Highly Toxic is a chemical in any of the following categories:
·A chemical with a median lethal dose (LD50) of 50 milligrams or less per kilogram of body weight when administered orally to albino rats between 200 and 300 grams each.
·A chemical with a median lethal dose (LD50) of 200 milligrams or less per kilogram of body weight when administered by continuous contact for 24 hours (or less if death occurs within 24 hours) with the bare skin of albino rabbits weighing between 2 and 3 kilograms each.
·A chemical that has a median lethal concentration (LC50) in air of 200 parts per million by volume or less of gas or vapor, or 2 milligrams per liter or less of mist, fume, or dust when administered by continuous inhalation for 1 hour (or less if death occurs within 1 hour) to albino rats weighing between 200 and 300 grams each.
Irritant can cause inflammation of tissue at point of contact, including bronchitis or other lung damage if inhaled.
Nephrotoxin can cause damage to the kidneys.
Neurotoxin can cause damage to the nervous system. The nervous system is especially sensitive to organometallic compounds and certain sulfide compounds.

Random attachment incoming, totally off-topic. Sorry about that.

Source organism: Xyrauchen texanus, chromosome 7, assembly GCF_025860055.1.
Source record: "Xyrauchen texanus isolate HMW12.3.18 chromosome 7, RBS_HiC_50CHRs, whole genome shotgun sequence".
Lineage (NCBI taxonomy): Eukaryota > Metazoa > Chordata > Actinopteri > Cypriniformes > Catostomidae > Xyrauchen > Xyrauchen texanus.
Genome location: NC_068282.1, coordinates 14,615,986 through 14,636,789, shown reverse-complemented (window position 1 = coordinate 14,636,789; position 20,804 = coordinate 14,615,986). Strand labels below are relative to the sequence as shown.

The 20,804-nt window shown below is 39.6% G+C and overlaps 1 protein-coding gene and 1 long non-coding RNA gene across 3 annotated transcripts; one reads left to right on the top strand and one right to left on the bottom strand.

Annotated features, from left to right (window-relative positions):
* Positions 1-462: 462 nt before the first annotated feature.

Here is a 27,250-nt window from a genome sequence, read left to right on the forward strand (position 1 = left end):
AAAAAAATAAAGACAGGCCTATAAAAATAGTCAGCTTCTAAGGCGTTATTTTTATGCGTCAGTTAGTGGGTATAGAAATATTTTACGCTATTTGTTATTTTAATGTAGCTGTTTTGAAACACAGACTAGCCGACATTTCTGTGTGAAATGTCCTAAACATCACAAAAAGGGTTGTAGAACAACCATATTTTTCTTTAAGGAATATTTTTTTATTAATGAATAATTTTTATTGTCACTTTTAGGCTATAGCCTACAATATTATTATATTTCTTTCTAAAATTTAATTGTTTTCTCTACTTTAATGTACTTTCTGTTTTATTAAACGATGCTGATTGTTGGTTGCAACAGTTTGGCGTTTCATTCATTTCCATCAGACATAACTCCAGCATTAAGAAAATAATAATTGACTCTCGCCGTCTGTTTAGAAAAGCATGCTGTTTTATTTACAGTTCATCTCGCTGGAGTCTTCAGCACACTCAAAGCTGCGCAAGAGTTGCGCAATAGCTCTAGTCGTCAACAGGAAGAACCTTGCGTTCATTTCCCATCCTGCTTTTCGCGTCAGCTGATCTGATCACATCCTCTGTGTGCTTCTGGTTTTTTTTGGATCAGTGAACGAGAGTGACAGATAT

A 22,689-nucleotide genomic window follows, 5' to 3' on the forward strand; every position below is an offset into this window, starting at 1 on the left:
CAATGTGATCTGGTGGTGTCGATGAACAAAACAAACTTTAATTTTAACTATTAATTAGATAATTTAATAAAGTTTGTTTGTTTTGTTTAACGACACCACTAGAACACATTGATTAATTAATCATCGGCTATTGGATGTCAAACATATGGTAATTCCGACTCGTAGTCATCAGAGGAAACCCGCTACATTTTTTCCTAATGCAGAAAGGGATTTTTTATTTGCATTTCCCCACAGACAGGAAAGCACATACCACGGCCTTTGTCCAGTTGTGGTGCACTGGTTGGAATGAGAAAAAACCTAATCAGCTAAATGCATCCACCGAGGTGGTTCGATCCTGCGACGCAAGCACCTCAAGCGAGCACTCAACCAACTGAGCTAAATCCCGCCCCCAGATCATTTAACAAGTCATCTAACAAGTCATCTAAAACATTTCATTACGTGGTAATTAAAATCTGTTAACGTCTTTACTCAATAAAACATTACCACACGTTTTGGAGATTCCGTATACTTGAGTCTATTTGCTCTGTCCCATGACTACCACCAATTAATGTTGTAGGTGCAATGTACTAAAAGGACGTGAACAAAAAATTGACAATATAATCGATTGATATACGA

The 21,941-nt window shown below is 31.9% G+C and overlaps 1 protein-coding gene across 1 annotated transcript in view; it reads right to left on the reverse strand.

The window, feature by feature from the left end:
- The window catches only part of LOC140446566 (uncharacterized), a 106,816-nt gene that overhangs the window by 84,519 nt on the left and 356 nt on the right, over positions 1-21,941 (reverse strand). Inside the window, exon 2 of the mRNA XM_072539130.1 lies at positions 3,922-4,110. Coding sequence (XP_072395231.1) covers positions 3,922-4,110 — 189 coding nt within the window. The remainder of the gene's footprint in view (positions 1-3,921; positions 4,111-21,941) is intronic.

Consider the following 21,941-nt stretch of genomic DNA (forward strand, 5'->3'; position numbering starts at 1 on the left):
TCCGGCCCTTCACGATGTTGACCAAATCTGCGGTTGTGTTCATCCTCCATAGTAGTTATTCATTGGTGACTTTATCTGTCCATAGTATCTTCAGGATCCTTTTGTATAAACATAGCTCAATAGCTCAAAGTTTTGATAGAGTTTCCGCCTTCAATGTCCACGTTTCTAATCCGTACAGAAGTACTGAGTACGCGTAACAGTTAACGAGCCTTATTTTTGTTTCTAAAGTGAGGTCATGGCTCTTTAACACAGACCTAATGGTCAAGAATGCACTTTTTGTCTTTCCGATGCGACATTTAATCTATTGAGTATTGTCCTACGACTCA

Oxidizer is a chemical other than a blasting agent or explosive that initiates or promotes combustion in other materials, causing fire either by itself or through the release of oxygen or other gases.
Pyrophoric is a chemical that will ignite spontaneously in air at a temperature of 13F (54.4C) or below.
Reproductive Toxin is a chemical that can affect the ability to have children.
Sensitizer can cause allergic reactions after repeated exposures. The reaction may be as mild as a rash (contact dermatitis) or as serious as anaphylactic shock.
Silicosis is a disabling, nonreversible and sometimes fatal lung disease caused by overexposure to respirable crystalline silica. Silica is the second most common mineral in the earth’s crust and is a major component of sand, rock, and mineral ores. Overexposure to dust that contains microscopic particles of crystalline silica can cause scar tissue to form in the lungs, which reduces the lungs’ ability to extract oxygen from the air we breathe. Typical sand found at the beach does not pose a silicosis threat.